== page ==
So, all this explains why I shelled out big bucks for a dang pedal.
    The Bovine Fury <-- stream and download our album "Eleven by Twelve" for free.
    05 Custom 22 with DGT pickups ~ 07 Mira with old birds ~ 08 SE Baritone Fralin/Suhr pickups ~ 03 SE Santana

  15. #35
    Senior Member
    Join Date
    Aug 2012
    Location
    Manchester, Maryland
    Posts
    535
    I use the TC SCF for my fretless bass rig...love using it to add color, and, yes, to help with my shoddy intonation...use another SCF for its flange for my guitars and love that, too.

  16. #36
    Senior Member cosmic_ape's Avatar
    Join Date
    Apr 2012
    Location
    Los Angeles, CA
    Posts
    212
    Quote Originally Posted by LSchefman View Post
    Yeah, this stuff is very, very subjective, no doubt about it. And I can't argue with you, at that level of quality, it's really just a matter of "pick one, they're both very nice pedals."

    I do like the Strymon stuff, don't get me wrong! It's up there with the Eventide, so I think it's a matter of how they're flavored. For example, I like rotary effects quite a lot due to my work playing organ for many years. The Strymon has a beautiful rotary effect, for example, but it doesn't really sound like a Leslie Speaker, while the Eventide is much closer - it sounds closer to a Leslie minus the mechanical noise. The filter emphasis is different, there's less high end openness like you find on a real Leslie, the doppler effect is more pronounced. I've recorded a lot of Leslie speakers, so there's stuff I listen for.

    I find that (as with analog gear) digital gear from every manufacturer has a "sound."

    Strymon gear has a very neutral frequency response. It's almost like "your guitar magnified cleanly plus this effect." I'd call it very hi-fi. Hey, that's a great thing in the right hands!

    Eventide effects have a lot going on in their algorithms. Your guitar sounds perhaps less hi-fi than it does with the Strymon stuff, and the effects more or less take over. But it's a matter of design preference, not skills of the algorithm makers - it's more like close-miking vs. room miking.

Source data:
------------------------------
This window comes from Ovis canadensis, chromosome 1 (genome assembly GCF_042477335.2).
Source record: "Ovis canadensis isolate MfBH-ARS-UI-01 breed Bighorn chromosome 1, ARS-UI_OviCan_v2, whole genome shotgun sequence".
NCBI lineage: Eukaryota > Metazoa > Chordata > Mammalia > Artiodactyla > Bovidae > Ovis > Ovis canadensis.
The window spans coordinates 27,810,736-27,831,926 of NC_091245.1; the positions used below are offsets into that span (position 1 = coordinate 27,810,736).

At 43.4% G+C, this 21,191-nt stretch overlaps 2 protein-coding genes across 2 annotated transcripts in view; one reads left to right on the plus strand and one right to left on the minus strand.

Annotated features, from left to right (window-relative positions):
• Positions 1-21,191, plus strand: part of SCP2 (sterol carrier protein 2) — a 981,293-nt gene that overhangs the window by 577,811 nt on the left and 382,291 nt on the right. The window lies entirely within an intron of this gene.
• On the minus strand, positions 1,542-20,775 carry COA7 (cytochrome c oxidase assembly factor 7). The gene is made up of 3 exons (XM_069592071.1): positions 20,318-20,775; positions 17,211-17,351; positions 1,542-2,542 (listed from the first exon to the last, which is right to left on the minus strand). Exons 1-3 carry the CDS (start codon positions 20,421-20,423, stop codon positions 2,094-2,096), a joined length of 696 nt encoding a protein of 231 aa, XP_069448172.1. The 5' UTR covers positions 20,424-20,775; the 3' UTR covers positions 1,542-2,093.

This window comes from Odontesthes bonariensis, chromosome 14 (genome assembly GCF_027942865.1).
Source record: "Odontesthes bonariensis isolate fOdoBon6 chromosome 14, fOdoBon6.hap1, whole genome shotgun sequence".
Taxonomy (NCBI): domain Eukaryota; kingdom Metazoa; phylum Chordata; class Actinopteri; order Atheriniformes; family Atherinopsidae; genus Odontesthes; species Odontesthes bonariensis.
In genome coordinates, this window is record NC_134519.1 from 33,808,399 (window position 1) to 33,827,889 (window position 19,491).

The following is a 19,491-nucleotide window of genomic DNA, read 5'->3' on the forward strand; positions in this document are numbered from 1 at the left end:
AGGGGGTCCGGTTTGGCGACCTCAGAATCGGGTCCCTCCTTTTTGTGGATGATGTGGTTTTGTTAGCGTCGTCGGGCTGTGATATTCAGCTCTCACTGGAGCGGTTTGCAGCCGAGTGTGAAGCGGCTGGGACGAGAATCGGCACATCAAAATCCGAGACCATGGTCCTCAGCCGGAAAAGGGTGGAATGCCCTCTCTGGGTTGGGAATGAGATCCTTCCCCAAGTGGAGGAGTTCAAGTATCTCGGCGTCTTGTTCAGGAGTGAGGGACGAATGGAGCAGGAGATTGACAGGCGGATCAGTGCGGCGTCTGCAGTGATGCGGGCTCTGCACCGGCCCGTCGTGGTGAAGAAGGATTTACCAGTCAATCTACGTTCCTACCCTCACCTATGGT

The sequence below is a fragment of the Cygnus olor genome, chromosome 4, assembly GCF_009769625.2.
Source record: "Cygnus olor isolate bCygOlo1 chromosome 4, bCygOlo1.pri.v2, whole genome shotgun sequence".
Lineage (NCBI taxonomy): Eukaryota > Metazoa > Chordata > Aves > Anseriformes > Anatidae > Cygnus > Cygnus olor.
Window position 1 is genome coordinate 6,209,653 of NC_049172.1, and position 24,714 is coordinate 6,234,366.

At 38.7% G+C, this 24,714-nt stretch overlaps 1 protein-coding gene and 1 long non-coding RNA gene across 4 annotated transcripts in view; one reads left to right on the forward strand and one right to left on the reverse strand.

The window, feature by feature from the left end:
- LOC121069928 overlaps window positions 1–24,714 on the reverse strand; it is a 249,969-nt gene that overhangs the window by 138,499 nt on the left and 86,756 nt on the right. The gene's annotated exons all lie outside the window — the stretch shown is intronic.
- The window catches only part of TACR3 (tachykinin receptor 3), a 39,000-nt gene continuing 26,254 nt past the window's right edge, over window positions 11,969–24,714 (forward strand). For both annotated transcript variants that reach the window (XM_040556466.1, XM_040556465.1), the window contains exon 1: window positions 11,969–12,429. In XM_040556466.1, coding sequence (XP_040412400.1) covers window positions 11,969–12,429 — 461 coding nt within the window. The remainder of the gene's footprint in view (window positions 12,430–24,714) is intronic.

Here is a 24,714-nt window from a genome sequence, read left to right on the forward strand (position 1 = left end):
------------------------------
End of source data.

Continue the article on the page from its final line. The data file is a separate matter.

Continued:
Room miking is going to give you a little less hi fi sound, on the other hand it's natural sounding. Eventide tends to use a lot of filtering and frequency emphasis to have the effect change the sound of the guitar.

    Either approach is great. It's a matter of how you like your sound carved. If it's "I want my guitar to sound like my guitar only with an effect," I say the Strymon stuff is the way to go.

    If it's "I want the effect to create something different than my guitar sounds," it's hard to beat the Eventide gear.

    Which is better? Well, there isn't better (though there's what works better for your musical vision as opposed to mine).

    There's just different.

    That's a great way to put it! Like always, your posts make this forum a better place.

  17. #37
    Senior Member sleary's Avatar
    Join Date
    Sep 2012
    Posts
    666
    Tc electronics dreamscape....

Posting Permissions

  • You may not post new threads
  • You may not post replies
  • You may not post attachments
  • You may not edit your posts
  •